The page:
How low a gear do I need.

In my opinion having the lowest gear you can have is always an advantage when tackling steep or long climbs. Many systems will now take 34 x 32 gearing which is great when the hills hits 20% like Yorks Hill or last over an hour like the Alpes.  Riding the same gears as a Pro who was going 25% faster uphill and weighing 25% less never made any sense to me. You want to keep the same cadence uphill as the flat but too often people drop their cadence 20 rpm as they grind uphill.

Recently there has been some new innovations with gearing. Micro compact chainsets with 48 x 32 or 46 x 30 chainrings are now available from Praxis and FSA to give an even lower gear. Cassettes with 34 or 36 low sprockets are also popping up to give a ratio of less than 1:1. These are great for people who are starting out and struggle on some of the tough hills in this area or are looking at a big ride in the Lake District or Italian Mountains. Pyschologically there is nothing worse than starting a long climb already in your lowest gear. The benefit or having a very low gear to safe for when you are really tired or the road kicks up to it’s steepest pitch can not be underestimated.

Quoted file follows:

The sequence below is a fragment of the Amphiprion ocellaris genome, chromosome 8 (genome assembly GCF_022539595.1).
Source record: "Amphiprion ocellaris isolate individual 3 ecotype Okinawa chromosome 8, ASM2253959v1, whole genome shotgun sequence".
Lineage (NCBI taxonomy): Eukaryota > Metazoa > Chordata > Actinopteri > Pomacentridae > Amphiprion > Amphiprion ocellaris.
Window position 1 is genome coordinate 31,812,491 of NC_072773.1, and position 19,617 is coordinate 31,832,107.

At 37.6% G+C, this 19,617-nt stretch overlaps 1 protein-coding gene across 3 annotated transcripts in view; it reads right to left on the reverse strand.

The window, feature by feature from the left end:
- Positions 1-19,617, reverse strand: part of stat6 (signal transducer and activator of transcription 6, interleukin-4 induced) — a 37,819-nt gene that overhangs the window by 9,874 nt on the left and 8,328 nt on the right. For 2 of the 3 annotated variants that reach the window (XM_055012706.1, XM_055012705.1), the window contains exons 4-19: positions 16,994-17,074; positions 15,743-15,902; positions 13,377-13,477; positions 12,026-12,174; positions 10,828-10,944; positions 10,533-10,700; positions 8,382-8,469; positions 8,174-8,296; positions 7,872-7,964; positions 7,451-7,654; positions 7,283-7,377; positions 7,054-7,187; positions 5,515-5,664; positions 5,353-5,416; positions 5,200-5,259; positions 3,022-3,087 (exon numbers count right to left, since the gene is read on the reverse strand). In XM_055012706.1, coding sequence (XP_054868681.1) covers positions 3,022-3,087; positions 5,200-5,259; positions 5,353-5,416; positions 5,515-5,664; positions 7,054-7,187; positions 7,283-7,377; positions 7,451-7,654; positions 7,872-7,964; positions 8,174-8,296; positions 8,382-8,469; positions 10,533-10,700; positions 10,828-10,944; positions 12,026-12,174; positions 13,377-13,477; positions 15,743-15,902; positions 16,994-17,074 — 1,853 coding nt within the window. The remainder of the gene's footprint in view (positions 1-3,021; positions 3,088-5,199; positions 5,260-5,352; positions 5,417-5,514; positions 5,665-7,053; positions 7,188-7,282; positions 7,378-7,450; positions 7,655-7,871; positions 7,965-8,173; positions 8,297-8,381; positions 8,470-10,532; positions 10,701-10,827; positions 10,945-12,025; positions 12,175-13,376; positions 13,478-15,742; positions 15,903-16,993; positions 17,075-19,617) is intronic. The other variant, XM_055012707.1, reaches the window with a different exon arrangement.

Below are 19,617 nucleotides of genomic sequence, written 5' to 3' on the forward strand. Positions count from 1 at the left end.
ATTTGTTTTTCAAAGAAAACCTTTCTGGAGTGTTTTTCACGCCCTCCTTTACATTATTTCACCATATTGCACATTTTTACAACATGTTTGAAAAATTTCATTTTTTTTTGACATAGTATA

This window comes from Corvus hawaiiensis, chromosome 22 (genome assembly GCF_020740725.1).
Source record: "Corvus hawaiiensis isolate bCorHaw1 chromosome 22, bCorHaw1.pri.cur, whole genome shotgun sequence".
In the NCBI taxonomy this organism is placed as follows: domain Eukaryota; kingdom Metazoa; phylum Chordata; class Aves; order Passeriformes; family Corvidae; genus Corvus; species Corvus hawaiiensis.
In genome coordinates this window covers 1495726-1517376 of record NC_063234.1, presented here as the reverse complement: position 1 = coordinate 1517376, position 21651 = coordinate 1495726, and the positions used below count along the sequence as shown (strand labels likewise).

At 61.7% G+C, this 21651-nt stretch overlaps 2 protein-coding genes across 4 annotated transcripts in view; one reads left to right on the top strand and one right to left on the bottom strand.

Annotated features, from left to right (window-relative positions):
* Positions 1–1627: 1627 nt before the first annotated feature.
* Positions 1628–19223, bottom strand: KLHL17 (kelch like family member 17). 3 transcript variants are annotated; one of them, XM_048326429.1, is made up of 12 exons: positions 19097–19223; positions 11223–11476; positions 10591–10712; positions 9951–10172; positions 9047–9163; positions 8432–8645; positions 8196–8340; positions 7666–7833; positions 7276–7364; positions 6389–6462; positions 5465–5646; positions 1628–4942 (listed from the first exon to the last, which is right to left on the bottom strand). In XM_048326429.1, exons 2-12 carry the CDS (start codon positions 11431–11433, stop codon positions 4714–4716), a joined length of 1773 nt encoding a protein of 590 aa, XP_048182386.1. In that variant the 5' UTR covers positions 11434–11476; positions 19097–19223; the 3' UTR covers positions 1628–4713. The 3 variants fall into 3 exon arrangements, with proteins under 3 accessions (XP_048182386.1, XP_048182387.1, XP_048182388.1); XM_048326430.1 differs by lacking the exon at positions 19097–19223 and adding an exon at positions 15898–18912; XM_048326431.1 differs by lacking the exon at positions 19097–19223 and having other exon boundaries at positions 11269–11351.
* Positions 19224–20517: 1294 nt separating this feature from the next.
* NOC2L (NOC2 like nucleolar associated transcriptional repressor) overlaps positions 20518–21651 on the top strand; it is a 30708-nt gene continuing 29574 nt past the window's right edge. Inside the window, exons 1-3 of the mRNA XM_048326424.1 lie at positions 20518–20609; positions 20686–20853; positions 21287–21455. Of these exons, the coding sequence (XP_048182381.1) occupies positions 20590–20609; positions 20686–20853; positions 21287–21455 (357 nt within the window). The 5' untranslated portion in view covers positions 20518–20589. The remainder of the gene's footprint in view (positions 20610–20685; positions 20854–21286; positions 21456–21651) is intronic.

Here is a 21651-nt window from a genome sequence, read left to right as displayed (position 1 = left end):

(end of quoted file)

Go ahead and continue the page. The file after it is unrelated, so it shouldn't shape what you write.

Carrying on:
Sram introduced a single chainring gearset to Mountain biking 6 years ago and it has taken off in a big way.  4 years ago they introduced a Cyclo cross version and we have been doing more and more conversions to 1x for cross bikes this winter. For offroad riding the simplicity of a single front ring and a wide ratio rear cassette makes sense and the Clutch rear mech ensures you never drop a chain.  Now Sram are pushing it for road bikes and for me it makes sense for a number of people. As I have said a traditional 22 speed bike only has 16 unique gears so an 11 speed 1 x set up is only down 5 gears really.  With wide ratio 11-42 or 10-42 cassettes and a 44 or 48 tooth front ring you can get the same range of gears as a mid compact 52/36 and 11/32. Even running a 48 front ring and 11-36 rear you get the same high gear as 52 x 12 and same low gear as 36 – 27.

For me the system is simpler as all the gears are sequential, quieter as there is no front mech to drag on the chain, easier to maintain and clean and can be lighter and more aero. If you are racing on a circuit or local road race then you are unlikely to need a very low gear so running 1x can be lighter and easier. If you are time trialling there are weight and aero advantages to losing the front mech and 2nd chainring.  If you are new to cycling then the simplicity of sequential gears, lower maintenance and even spread of gears are all advantages. For winter bikes it really helps to reduce the noise of the drivetrain ( gears) and can help to promote a higher cadence too. A 1 x system s not for everyone but it is certainly worth considering if you are looking at a new bike or thinking of upgrading your gears.